Anxiety Promotes Overreacting While Underestimating Ability
Having anxiety symptoms is considered a disorder, which is differentiated based on the expressions and the content of the fear. It’s found that what an anxious mind shares in common are basic critical thinking errors, so the key becomes knowing what they are.
One core common denominator when it comes to anxiety is worry, the fear of the unknown, wondering what’s about to happen next. But worry can also be considered an effective method of problem solving, where an individual takes action or makes adjustments.
We feel anxiety once we anticipate that something bad will happen, and then plan accordingly to prevent any potential harm. The problem with constant worry is that it’s all about future events, a future that no one can control or predict.
The harder that you try not to worry, ironically, the more that you do. Once you feel tired or feel pain of some type, any negative emotion, what it does is it fuels the worrying.
What worriers detest are the feelings of uncertainty. They feel that they need to continue to worry until all that uncertainty has been lifted, resolved. Some will stop worrying about a particular issue, not because they think it’s been resolved, but because they’ve moved on to worrying about something else.
Magnification Of The Uncertainty
Whenever we become anxious about something, phantom or not, we overreact to the likelihood of the perceived threat happening. How rational that the worry is, can be judged on the accuracy of the persons perception.
Those who are anxious will usually exaggerate the severity of the danger in their everyday situations, such as thinking that a rapid heart rate leads to heart disease.
How it’s blown out of proportion is when they begin asking themselves automatic questions such as “what if,” as they think the extreme worse case scenarios.
So the key is to catch this distorted thinking before it can fester, which is a vital strategy when it comes to reducing anxiety. You can reflect on all of your own misfortunes in your life, and realize that most of them never even happened.
Constantly Jumping To Conclusions
Jumping from one conclusion to another is the only mental exercise that some people take. Those who are anxious experiences uncertainty with a higher degree of stress, and they’re only motivation is to reduce or eliminate the discomfort.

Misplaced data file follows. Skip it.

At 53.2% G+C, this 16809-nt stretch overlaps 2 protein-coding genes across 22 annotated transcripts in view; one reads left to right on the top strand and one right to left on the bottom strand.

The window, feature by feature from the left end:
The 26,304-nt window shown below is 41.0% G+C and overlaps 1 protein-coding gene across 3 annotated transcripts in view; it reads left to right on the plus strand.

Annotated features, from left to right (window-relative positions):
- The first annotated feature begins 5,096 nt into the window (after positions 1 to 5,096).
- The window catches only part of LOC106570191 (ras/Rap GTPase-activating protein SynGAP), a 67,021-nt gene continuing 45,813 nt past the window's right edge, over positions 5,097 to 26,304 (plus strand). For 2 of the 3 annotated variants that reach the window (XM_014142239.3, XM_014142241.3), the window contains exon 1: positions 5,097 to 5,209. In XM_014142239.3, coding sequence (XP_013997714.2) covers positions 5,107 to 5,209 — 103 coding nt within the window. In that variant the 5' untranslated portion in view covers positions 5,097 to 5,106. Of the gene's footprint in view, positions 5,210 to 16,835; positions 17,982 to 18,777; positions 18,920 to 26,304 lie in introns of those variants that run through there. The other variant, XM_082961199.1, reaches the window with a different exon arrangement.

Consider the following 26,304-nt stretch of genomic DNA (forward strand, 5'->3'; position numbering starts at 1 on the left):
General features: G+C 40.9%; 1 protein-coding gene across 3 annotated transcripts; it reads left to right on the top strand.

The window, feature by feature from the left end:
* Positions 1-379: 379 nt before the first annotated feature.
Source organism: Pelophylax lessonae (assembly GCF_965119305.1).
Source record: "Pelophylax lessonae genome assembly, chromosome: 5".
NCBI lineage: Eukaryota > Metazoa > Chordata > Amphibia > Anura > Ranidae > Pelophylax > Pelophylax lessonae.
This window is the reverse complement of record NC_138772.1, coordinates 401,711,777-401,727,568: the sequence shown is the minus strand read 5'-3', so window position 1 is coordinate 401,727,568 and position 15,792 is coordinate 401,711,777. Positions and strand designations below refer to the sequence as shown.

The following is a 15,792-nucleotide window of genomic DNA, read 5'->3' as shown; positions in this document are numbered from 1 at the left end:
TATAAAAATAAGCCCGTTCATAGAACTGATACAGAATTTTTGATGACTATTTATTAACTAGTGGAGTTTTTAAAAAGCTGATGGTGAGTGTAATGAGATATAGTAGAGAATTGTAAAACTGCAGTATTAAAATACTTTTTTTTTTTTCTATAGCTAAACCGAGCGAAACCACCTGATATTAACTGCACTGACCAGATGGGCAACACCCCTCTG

When it comes to solving a problem, they’ll accept the very first conclusion that makes sense, rather than logically thinking it out. There’s also a constant search for relief, attempting to obtain reassurance.
Those who are highly anxious are also more likely to believe and endorse superstitious beliefs, such as crossing their fingers, etc.
Panic Under Pressure
If they’re placed under too much pressure or given too much attention, they’ll begin to “choke” when they need to perform. When they’re bored, and things suddenly begins to elevate into anxiety or fear, they begin to panic. Once someone worries, then the results will usually be bad.
Whenever a situation is boring, the mind will remain unfocused, but once it becomes stimulated, the focus becomes too narrow, and all the vital information is lost.
The best situation is being moderately aroused. Talking to someone who’s not focused is uneventful. An anxious person can’t perform since they’re obsessed with managing their anxiety, so when they should be listening, they don’t.
Those who suffer from high anxiety will tend to interpret common ambiguous events as threatening, taking them as being negative. Those suffering from social anxiety will interpret a comment such as “that’s an interesting shirt,” as negative, as in it’s ugly.
Those with low self-esteem will become highly sensitive when ignored by others, as they’ll monitor for signs that they’re not liked. Internal distorted belief systems which provides inaccurate views will produce anxiety disorder.
Always On The Defensive
Those with anxiety will always see issues as being external, with very little input or opinion coming from them, their own inner world. They’ll use a defensive strategy, projecting to attach their own unacceptable thoughts or intentions towards others.
This act of projection is a type of distraction which allows them to ignore the real problem that resides within. This realization should be taken as an opportunity to take responsibility, while developing tolerance towards their aversive feelings.
Begin Avoiding Issues
One of the most common ways of dealing with anxiety is avoidance, such as procrastination, playing it safe, putting things off, or getting distracted.
Those with social anxiety, will just avoid certain social situations. They’ll do so at the expense of harming their personal or professional life. Those who worry find that the more they attempt to run away from their anxiety, the worse that it gets, and then their world begins to close in.
Lack Of Confidence When Challenged
Whenever one begins to feel anxious, they see themselves as weak and unable to function properly. The greater that their doubts are when it comes to their level of competence, the more that they’ll worry about the outcome that’s about to take place.
Someone who thinks that they’re competent, has confidence, are less worried about failing that exam, for instance. Once a confident attitude is adopted, then the individual focuses just on the positives of the situation, assuming greater control and success.
It’s All Up To You
Anxiety is considered more a disorder where one has a choice. What fear and anxiety does is it impairs one’s judgment. Once someone is influenced by anxiety, then they should be avoiding making any major decisions until they’re in a more calm stable state of mind, as it can deliberate the ultimate goal.